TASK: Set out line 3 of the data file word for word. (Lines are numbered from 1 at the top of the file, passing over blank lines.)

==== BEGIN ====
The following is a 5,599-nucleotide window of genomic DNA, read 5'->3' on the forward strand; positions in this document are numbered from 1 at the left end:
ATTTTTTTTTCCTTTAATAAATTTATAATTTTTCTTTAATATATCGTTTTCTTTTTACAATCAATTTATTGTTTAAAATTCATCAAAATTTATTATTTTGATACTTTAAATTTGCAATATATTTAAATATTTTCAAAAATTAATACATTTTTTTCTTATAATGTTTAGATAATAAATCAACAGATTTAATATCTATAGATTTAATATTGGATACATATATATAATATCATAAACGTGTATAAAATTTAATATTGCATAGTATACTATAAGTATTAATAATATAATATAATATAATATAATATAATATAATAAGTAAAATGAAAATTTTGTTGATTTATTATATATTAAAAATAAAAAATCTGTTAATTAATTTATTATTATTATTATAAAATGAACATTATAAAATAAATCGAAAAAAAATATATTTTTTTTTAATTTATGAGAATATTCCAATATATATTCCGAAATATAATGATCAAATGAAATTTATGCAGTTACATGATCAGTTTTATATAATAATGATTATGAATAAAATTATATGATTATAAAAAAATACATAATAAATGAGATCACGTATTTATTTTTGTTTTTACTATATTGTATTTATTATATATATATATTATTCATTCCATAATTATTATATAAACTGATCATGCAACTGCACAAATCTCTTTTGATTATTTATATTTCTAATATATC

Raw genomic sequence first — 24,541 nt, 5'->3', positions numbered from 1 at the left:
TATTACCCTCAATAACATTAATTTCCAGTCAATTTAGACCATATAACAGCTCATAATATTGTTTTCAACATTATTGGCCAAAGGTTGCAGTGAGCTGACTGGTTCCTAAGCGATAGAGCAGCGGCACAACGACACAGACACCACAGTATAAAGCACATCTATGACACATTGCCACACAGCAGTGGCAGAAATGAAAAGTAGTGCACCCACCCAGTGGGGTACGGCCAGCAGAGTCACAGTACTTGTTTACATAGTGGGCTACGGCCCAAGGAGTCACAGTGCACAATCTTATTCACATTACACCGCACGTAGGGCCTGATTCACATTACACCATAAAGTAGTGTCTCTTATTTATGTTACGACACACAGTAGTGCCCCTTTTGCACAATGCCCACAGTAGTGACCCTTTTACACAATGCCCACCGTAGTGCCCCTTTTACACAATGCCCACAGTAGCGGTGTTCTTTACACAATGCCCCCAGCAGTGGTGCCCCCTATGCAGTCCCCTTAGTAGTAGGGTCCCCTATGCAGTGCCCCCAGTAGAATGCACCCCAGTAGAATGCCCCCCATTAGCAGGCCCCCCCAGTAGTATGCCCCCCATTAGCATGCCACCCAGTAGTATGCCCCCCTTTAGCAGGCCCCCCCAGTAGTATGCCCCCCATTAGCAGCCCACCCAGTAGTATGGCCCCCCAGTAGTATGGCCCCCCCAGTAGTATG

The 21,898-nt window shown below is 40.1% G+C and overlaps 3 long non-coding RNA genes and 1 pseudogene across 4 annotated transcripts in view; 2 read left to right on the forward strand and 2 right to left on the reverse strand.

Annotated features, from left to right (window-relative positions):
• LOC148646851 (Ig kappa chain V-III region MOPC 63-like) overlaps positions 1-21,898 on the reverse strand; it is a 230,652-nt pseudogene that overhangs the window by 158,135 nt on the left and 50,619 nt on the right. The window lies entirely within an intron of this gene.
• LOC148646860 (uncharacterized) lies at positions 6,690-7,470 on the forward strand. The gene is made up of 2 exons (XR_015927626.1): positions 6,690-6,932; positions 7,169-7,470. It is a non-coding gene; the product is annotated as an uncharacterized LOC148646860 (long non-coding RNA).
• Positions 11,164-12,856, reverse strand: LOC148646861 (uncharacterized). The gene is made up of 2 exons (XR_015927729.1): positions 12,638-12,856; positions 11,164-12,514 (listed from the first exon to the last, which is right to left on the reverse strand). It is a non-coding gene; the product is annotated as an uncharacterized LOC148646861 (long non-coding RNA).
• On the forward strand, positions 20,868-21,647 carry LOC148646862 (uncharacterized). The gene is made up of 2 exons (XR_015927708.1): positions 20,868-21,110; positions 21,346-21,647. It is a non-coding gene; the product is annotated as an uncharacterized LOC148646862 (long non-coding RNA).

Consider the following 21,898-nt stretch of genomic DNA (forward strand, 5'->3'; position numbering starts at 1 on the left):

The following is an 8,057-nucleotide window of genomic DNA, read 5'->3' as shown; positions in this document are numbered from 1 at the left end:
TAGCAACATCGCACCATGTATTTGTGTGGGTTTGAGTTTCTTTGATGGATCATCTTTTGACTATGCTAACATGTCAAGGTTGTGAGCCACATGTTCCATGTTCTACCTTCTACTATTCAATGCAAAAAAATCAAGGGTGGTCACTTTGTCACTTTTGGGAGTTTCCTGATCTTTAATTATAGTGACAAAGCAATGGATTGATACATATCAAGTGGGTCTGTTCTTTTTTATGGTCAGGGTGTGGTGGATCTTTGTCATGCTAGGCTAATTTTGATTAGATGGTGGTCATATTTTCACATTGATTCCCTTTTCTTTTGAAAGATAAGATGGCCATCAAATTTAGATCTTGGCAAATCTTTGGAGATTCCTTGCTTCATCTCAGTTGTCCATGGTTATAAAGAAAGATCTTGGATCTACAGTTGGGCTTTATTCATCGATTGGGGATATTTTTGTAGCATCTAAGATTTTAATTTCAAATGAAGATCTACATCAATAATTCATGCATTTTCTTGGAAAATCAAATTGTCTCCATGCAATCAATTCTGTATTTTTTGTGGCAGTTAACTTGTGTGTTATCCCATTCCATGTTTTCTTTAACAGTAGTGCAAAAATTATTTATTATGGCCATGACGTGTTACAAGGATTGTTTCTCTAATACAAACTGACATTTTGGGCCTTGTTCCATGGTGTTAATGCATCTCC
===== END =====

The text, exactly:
Raw genomic sequence first — 24,541 nt, 5'->3', positions numbered from 1 at the left: